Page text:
Uncertainty leads to less sustainable consumer behavior

We’ve seen many examples of studies showing that post-corona consumption behavior will be (a little) more sustainable. Belgian-British neuromarketing agency Beyond Reason predicts the opposite. Their analysis of actual consumer behavior data shows that during the crisis, ecology and sustainability have clearly lost importance in terms of impact on brand preferences and purchasing decisions

A small group, less than 10% of the population, is motivated strongly enough by ecology to let their behavior be guided by it. The other + 90% will hardly or not at all change their behavior. This is the case for the categories of ‘usual suspects’ such as air travel, meat consumption and cars, but also for cosmetics, food, household products, smartphones, insurance, utilities, etc.

During corona  the ecological motivation within the group of 8% increases slightly, but this group does not increase in size. At the same time, ecological motivation for the other 90% decreases sharply (-20 to -30%). This means that the big majority today is even less motivated to change its consumption in favor of a greener world.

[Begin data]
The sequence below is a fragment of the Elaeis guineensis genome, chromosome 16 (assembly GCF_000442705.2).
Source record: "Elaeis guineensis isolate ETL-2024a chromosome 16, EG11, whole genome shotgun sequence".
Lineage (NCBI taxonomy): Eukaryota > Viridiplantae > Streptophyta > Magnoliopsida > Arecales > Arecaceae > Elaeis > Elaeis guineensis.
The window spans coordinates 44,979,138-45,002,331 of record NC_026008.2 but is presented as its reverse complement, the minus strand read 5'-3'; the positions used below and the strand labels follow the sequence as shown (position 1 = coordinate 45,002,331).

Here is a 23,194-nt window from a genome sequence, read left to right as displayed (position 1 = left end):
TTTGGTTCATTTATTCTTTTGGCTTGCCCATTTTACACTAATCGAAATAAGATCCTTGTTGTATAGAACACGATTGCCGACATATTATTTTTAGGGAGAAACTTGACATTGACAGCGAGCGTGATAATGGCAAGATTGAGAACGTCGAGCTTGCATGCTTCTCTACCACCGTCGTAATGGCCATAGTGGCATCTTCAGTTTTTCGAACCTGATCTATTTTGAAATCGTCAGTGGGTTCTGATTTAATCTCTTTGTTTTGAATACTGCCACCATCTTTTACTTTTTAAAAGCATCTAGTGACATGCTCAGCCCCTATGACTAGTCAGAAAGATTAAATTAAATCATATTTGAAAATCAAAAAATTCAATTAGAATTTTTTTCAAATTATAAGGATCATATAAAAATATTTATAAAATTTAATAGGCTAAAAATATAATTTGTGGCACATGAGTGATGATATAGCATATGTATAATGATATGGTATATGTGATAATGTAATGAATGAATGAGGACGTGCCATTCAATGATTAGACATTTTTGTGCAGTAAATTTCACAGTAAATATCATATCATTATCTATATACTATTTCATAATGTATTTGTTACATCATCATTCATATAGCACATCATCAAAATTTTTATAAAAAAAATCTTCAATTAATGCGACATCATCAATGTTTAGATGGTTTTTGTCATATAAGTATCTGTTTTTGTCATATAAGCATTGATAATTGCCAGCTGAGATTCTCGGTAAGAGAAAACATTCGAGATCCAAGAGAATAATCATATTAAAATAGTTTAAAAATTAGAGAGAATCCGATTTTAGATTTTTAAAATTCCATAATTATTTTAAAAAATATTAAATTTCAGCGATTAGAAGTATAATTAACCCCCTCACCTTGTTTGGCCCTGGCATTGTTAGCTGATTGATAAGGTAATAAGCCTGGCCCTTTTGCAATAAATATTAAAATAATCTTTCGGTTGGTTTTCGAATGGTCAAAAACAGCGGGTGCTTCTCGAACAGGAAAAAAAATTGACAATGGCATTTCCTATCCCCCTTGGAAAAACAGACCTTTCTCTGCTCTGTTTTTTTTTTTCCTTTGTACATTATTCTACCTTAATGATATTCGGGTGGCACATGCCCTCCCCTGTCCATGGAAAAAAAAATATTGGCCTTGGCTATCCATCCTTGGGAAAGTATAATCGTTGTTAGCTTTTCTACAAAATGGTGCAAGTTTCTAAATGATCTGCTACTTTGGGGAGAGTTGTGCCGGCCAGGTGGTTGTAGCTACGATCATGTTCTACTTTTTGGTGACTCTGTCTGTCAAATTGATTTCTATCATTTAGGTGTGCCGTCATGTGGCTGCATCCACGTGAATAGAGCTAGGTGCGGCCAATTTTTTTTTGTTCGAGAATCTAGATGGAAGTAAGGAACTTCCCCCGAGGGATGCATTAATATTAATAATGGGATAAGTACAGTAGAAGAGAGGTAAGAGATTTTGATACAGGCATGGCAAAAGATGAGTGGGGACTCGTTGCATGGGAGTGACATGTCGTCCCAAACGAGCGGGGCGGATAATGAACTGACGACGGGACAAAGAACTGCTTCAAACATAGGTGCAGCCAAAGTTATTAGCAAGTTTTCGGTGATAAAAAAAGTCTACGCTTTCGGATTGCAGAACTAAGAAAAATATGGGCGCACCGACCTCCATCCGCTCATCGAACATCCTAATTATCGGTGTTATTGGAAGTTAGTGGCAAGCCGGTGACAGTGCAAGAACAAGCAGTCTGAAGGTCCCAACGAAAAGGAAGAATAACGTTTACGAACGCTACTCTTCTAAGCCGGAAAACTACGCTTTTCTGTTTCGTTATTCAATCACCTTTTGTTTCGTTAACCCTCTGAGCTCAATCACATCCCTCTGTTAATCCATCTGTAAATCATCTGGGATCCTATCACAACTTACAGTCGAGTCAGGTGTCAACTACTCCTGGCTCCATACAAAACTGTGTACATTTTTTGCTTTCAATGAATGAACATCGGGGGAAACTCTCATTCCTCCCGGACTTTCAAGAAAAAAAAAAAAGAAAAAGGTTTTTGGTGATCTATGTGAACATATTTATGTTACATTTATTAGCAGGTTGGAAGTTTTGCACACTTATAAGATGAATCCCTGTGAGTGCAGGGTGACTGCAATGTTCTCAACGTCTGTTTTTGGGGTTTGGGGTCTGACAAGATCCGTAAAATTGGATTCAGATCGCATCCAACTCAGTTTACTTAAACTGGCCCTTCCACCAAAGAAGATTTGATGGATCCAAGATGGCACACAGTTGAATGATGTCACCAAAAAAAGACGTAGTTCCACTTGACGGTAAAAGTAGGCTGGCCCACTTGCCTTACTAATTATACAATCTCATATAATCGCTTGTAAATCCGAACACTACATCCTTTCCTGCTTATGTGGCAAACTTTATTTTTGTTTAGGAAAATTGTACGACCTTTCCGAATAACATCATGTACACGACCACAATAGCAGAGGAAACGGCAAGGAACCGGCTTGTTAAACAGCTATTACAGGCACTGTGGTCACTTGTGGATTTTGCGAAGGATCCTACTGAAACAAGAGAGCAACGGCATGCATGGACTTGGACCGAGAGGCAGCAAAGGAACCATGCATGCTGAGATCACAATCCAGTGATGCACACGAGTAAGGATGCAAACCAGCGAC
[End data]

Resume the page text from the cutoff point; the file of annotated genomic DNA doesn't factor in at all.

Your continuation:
The masses are worried about their own future, health wise and financially. ​The stronger this awareness, the more people turn away from the perceived frivolity of an ecological lifestyle. This is very unfortunate, but also understandable. Put yourself in the shoes of a householder who is unsure whether next month’s rent can be paid – would you still be spending money on organic carrots?

UPDATE
​Research by NPD Group shows that snack food consumption in the US has increased by 8%. 37% of consumers are stockpiling salty snacks and frozen sweets. And this stockpiling has led to an increase in between meal snacking occasions.

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